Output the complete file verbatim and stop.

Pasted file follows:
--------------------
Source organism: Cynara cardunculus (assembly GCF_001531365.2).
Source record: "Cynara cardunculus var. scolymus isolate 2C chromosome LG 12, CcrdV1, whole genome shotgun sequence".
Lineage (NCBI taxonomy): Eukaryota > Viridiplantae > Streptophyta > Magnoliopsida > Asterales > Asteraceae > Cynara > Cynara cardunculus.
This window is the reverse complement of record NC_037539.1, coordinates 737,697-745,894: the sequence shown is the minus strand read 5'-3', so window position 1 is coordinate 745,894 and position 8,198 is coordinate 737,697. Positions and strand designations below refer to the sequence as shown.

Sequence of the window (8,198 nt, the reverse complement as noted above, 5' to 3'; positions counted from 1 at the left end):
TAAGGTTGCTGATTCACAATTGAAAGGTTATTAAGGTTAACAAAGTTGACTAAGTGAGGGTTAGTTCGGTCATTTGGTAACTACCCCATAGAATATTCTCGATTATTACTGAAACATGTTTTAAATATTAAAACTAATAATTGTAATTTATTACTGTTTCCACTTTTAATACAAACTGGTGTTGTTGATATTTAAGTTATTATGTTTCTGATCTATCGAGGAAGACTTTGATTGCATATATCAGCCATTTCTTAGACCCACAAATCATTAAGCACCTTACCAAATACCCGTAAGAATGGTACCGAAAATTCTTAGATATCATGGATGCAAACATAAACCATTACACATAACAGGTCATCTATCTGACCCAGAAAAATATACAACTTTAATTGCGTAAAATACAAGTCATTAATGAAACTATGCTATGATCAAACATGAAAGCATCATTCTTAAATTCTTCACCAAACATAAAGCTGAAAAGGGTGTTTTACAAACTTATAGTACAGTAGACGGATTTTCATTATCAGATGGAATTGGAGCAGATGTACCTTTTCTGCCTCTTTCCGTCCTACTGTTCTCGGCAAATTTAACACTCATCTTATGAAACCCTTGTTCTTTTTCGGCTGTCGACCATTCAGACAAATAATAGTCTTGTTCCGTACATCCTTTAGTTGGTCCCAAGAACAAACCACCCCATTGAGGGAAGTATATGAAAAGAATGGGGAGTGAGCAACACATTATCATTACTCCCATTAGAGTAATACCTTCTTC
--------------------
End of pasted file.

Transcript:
Source organism: Cynara cardunculus (assembly GCF_001531365.2).
Source record: "Cynara cardunculus var. scolymus isolate 2C chromosome LG 12, CcrdV1, whole genome shotgun sequence".
Lineage (NCBI taxonomy): Eukaryota > Viridiplantae > Streptophyta > Magnoliopsida > Asterales > Asteraceae > Cynara > Cynara cardunculus.
This window is the reverse complement of record NC_037539.1, coordinates 737,697-745,894: the sequence shown is the minus strand read 5'-3', so window position 1 is coordinate 745,894 and position 8,198 is coordinate 737,697. Positions and strand designations below refer to the sequence as shown.

Sequence of the window (8,198 nt, the reverse complement as noted above, 5' to 3'; positions counted from 1 at the left end):
TAAGGTTGCTGATTCACAATTGAAAGGTTATTAAGGTTAACAAAGTTGACTAAGTGAGGGTTAGTTCGGTCATTTGGTAACTACCCCATAGAATATTCTCGATTATTACTGAAACATGTTTTAAATATTAAAACTAATAATTGTAATTTATTACTGTTTCCACTTTTAATACAAACTGGTGTTGTTGATATTTAAGTTATTATGTTTCTGATCTATCGAGGAAGACTTTGATTGCATATATCAGCCATTTCTTAGACCCACAAATCATTAAGCACCTTACCAAATACCCGTAAGAATGGTACCGAAAATTCTTAGATATCATGGATGCAAACATAAACCATTACACATAACAGGTCATCTATCTGACCCAGAAAAATATACAACTTTAATTGCGTAAAATACAAGTCATTAATGAAACTATGCTATGATCAAACATGAAAGCATCATTCTTAAATTCTTCACCAAACATAAAGCTGAAAAGGGTGTTTTACAAACTTATAGTACAGTAGACGGATTTTCATTATCAGATGGAATTGGAGCAGATGTACCTTTTCTGCCTCTTTCCGTCCTACTGTTCTCGGCAAATTTAACACTCATCTTATGAAACCCTTGTTCTTTTTCGGCTGTCGACCATTCAGACAAATAATAGTCTTGTTCCGTACATCCTTTAGTTGGTCCCAAGAACAAACCACCCCATTGAGGGAAGTATATGAAAAGAATGGGGAGTGAGCAACACATTATCATTACTCCCATTAGAGTAATACCTTCTTC